A number of manufacturers have trialled small fleets of fuel cell hydrogen vehicles, but the technology and fuelling infrastructure remains expensive

A number of manufacturers have trialled small fleets of fuel cell hydrogen vehicles, but the technology and fuelling infrastructure remains expensive

The prospect of tighter air quality controls is pushing hydrogen fuel cell technology further into the spotlight and helping to drive investment in refuelling stations and other vital infrastructure. But is it too late for this mature area of tech innovation to increase its market share?

According to the updated Air Quality Plan, the UK Government is proposing to ban the sale of new petrol and diesel cars from 2040 and give GBP255m to local authorities to tackle air pollution locally. A 'targeted' scrappage scheme is also being considered, which would incentivise certain motorists, based on their income or pollution levels in their local area, to switch to cleaner vehicles.

Growing concern about air pollution and the proposals in place to tackle it have already led to a surge in the sale of electric and hybrid vehicles. Last year, the number of electric vehicles on roads worldwide rose to a record high of 2m, according to research by the International Energy Agency.

But could hydrogen fuel cell technology be preparing to finally make a breakthrough?

Having mapped patent filings in the category of alternative-powered vehicles, Withers & Rogers has found that innovation activity involving hydrogen fuel cells and batteries has remained flat since 2013, although there was a spurt of innovation activity in battery technology between 2006 and 2013. The graph below also shows that innovation activity involving batteries overtook that of hydrogen fuel cells in 2009.   Based on an analysis of 'patent families' - which provide the best indication of the volume of innovation activity taking place – around 250 hydrogen fuel cell-powered vehicle patent applications were filed in Europe in 2015 compared to around 800 battery-powered vehicle applications. This indicates that progress to a hydrogen-powered future is currently in the back seat.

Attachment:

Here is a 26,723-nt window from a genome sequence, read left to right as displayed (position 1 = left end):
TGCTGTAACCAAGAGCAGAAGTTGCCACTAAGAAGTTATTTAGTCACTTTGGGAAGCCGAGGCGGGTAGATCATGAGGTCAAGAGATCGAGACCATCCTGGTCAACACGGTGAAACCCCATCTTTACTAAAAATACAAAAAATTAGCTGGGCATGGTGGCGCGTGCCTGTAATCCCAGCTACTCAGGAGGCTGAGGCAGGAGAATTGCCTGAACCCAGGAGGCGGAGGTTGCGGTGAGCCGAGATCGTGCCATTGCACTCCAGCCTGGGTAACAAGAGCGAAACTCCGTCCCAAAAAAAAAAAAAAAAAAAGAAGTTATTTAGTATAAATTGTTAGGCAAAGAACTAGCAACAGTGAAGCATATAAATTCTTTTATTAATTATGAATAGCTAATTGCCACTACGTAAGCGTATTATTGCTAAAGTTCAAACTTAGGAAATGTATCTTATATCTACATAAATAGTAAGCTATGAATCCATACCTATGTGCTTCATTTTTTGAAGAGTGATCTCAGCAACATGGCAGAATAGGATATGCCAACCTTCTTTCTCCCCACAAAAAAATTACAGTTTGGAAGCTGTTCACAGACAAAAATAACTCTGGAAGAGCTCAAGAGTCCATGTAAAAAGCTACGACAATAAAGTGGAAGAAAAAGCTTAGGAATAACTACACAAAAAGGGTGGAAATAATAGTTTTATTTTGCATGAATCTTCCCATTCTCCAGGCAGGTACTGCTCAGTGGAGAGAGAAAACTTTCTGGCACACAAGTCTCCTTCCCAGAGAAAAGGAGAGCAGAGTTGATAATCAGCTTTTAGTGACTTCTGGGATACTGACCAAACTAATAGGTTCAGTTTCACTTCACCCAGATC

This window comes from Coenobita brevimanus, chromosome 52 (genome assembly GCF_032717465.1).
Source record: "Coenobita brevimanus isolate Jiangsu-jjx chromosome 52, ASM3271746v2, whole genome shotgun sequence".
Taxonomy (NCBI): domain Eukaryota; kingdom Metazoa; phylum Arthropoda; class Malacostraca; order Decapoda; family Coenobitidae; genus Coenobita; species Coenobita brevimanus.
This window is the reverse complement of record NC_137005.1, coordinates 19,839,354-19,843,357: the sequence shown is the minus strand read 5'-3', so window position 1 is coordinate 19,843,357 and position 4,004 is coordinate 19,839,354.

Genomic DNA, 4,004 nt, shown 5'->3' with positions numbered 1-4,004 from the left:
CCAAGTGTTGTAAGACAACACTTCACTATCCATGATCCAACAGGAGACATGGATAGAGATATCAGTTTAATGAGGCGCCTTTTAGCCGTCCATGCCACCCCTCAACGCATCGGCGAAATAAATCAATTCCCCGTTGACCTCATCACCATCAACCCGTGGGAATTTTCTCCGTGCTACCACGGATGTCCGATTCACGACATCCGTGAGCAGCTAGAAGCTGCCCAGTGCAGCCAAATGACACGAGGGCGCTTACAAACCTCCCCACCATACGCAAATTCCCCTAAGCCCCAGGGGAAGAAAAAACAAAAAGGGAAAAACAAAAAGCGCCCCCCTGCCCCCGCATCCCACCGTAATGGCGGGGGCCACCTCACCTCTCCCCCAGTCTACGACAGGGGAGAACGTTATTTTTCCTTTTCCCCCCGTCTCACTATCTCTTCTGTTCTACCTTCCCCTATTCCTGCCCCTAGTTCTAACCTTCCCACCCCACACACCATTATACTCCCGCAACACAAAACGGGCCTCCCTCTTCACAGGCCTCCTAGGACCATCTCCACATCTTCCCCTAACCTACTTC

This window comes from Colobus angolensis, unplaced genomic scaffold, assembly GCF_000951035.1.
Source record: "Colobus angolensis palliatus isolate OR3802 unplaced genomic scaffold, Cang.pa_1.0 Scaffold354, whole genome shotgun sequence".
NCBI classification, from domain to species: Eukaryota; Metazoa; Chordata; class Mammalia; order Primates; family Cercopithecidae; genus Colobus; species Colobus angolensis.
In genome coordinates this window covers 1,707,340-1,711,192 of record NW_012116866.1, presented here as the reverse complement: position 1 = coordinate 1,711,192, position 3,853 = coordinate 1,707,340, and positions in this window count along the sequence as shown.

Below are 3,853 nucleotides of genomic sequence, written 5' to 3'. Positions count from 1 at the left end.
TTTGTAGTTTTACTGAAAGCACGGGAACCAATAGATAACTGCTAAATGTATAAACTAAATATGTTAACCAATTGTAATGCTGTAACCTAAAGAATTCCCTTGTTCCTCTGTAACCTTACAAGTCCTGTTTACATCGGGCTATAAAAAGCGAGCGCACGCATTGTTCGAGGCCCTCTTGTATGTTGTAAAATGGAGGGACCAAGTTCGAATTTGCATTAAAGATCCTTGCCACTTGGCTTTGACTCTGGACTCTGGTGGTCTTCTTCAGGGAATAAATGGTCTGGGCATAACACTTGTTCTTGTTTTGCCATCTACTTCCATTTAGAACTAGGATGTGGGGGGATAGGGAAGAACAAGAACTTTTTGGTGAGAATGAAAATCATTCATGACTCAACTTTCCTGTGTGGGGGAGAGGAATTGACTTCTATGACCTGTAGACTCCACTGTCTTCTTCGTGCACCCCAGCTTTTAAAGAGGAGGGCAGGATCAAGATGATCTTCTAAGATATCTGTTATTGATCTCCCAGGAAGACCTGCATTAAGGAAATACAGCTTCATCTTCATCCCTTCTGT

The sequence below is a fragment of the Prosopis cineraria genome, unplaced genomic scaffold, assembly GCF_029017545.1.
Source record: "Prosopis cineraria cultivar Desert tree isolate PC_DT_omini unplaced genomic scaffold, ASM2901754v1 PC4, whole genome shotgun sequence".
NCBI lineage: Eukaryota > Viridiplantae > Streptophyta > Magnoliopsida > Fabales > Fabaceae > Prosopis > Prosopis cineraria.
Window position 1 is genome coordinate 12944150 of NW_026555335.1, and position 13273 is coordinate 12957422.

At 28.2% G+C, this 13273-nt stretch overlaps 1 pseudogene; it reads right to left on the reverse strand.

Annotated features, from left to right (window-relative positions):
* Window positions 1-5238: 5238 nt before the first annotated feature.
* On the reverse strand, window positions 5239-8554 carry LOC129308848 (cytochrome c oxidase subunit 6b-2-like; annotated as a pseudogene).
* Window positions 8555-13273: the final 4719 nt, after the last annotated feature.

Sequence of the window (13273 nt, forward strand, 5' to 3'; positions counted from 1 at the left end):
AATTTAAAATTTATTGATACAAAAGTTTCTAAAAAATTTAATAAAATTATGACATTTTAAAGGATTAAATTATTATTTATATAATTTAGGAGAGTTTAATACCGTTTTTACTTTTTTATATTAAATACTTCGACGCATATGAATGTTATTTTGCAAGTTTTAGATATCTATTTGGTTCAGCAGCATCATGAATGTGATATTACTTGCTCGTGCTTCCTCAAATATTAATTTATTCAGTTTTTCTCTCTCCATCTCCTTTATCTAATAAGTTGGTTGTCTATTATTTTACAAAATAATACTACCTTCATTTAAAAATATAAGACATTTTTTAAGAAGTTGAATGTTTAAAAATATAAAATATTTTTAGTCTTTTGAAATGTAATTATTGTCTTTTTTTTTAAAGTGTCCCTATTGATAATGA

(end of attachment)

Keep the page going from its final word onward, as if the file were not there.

For hydrogen fuel cell technology, the main barriers to take up have been the cost of refuelling stations and other infrastructure requirements. The investment needed to fund the required infrastructure needed to store and pipe the fuel will need to come from vehicle manufacturers and/or those involved in the generation or distribution of hydrogen. Innovators such as ITM Power, for example, have been focused on the development of micro-generation systems, capable of generating hydrogen locally, or taking it from the National Grid, in order to create base stations around the country. The company has recently reported a strong order book linked to growth in the international hydrogen bus market.

At the same time, Toyota, which owns more than 8,000 patents related to hydrogen fuel cell control systems, infrastructure and packaging, is offering licences free from royalty payments to rival innovators and vehicle manufacturers in a bid to secure standard status for their technologies.

This industry push to accelerate the way to the hydrogen future appears to be driven by the fact that hydrogen-powered vehicles offer some clear advantages over their battery-powered counterparts. For example, hydrogen has a much higher energy density, which gives vehicles a longer range. This means hydrogen is particularly well suited for fuelling heavier vehicles used by the transport and road haulage industries.

Despite these advantages, it is unlikely that hydrogen-powered cars will go into mass production anytime soon. Whilst demand for non-hybrid, battery-powered cars is still limited, innovation focused on increasing energy density and eliminating the need for plug-in points, is expected to bring new, more user-friendly solutions to market in the not too distant future.

Greater regulatory pressure to find an alternative to the internal combustion engine will continue to spur on innovation in both fields of R&D. In the future, hydrogen fuel cell technology may well find mainstream application for public transport and road haulage vehicles, but battery-powered cars are likely to remain the clean car of choice for motorists.

Russell Edson is a partner and patent attorney at intellectual property firm, Withers & Rogers. He specialises in the automotive and transport sector.